David Eastman was not a wealthy man. Before his two decades in prison, and afterwards, he lived in public housing and survived on a government pension. Those days may now be over.
On Monday, in a landmark decision, the ACT Supreme Court ordered the ACT government to pay the former treasury official more than $7 million in compensation, in connection to his conviction for the 1989 murder of Canberra's police chief Colin Winchester.
Mr Eastman's conviction was quashed in 2014 following a judicial inquiry that found he suffered a miscarriage of justice. After a second trial late last year, a jury of 12 found him not guilty of the same charge.
Mr Eastman, 74, was not in court to hear the result of his claim against the government. His solicitor Sam Tierney, said afterwards that the court had confirmed that the territory's Human Rights Act conferred a right on people wrongfully convicted to be compensated.
The ACT government has 28 days to appeal the decision. Chief Minister Andrew Barr said in a statement: "The ACT Government is considering the judgement and will respond promptly."
"Whether or not this is the end of the matter, we'll have to wait for that appeal period to expire to see," Mr Tierney said outside court.
"I think Mr Eastman's relieved and very happy that the court has so promptly considered his matter.
"He's lost a significant chunk of his life and he's obviously got some thoughts in mind about what he might do with it, but we'll have to wait and see.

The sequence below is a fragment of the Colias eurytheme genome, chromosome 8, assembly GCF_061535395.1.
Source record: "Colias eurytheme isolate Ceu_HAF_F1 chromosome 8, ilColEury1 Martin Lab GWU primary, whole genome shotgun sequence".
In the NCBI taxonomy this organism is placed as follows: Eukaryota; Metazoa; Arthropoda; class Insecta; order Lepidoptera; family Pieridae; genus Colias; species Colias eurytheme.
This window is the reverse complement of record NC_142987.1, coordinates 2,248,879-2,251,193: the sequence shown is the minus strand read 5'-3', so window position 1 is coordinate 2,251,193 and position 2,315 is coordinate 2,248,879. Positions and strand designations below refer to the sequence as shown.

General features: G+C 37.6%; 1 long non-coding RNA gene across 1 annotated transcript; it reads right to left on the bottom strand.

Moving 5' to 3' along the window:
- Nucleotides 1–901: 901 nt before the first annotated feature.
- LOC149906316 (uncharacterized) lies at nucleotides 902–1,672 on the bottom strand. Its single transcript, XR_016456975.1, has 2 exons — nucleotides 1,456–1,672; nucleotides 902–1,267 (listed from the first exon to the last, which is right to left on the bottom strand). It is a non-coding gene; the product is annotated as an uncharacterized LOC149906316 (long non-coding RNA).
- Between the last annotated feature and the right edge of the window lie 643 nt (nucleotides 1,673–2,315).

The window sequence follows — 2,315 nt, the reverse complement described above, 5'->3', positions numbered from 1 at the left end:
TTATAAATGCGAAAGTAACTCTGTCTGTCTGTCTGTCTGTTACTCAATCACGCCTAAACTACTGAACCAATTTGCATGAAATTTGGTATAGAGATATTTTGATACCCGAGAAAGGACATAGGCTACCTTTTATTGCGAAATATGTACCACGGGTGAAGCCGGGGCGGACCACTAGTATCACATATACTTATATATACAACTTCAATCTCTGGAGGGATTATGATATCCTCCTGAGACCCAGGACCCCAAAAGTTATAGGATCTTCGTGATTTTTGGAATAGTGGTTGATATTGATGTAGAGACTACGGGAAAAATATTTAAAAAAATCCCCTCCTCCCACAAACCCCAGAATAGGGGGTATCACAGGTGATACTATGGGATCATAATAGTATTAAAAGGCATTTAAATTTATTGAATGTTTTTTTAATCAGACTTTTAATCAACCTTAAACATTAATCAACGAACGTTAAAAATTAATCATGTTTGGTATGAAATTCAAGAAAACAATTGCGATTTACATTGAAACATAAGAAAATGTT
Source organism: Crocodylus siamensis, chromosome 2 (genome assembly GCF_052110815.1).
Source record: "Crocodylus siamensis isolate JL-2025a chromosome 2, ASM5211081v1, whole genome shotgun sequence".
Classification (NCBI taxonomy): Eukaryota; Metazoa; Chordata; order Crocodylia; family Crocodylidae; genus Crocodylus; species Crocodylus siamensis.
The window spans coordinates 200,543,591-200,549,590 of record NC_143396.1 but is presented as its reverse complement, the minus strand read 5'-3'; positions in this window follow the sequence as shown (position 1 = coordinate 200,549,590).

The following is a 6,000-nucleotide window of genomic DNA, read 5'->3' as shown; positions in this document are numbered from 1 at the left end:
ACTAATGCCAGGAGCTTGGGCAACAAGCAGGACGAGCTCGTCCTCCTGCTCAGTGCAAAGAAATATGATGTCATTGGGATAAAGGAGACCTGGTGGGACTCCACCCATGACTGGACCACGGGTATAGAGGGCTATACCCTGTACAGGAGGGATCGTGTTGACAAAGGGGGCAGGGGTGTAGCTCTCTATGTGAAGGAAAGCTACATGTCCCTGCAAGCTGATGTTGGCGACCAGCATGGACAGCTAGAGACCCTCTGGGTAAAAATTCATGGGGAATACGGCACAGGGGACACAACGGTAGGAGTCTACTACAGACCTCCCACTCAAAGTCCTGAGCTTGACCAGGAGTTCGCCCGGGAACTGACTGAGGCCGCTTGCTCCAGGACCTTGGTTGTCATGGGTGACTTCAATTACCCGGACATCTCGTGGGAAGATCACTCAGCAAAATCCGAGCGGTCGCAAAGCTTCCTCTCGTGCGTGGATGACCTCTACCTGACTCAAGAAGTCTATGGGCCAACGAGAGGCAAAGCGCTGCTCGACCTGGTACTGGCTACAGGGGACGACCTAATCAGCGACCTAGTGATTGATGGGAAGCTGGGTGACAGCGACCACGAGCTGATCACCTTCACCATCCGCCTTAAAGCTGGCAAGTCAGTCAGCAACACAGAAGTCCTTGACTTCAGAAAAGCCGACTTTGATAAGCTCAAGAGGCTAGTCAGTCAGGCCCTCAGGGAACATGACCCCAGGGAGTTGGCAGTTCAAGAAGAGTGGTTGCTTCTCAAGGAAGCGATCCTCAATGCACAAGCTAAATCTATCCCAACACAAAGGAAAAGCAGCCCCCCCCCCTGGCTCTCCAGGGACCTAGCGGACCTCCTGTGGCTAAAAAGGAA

"Mr Eastman also expresses his wishes that he would like to now get on with the rest of his life, if possible."
Justice Michael Elkaim agreed with Mr Eastman that he had easily met the conditions in s23 of the ACT's Human Rights Act giving rise to his right of compensation for wrongful conviction.
The government's defence, that Mr Eastman's conviction had not been "reversed" and that there had not been a miscarriage of justice, was implausible, Justice Elkaim said.
"The plaintiff started off as an innocent person. He then became a convicted person. On 22 August 2014 he returned to being an innocent person. His conviction was unequivocally reversed.
"The fact that a second trial could perhaps have led to him returning to being a convicted person is beside the point. When the conviction was quashed it was reversed."
As for the government's second point, Justice Elkaim referred to the judicial inquiry into Mr Eastman's conviction, and the court's decision to accept its findings. Both in inquiry and court made plain that the discovery of baseless evidence showed "conclusively that there had been a miscarriage of justice".
That baseless evidence was that of forensic expert Robert Barnes, who had linked gunshot particles from the scene of the murder to Mr Eastman's car.
The court described the evidence as "completely untrustworthy, and ought not to [have been] allowed to enter into the reasons for any verdict of guilty".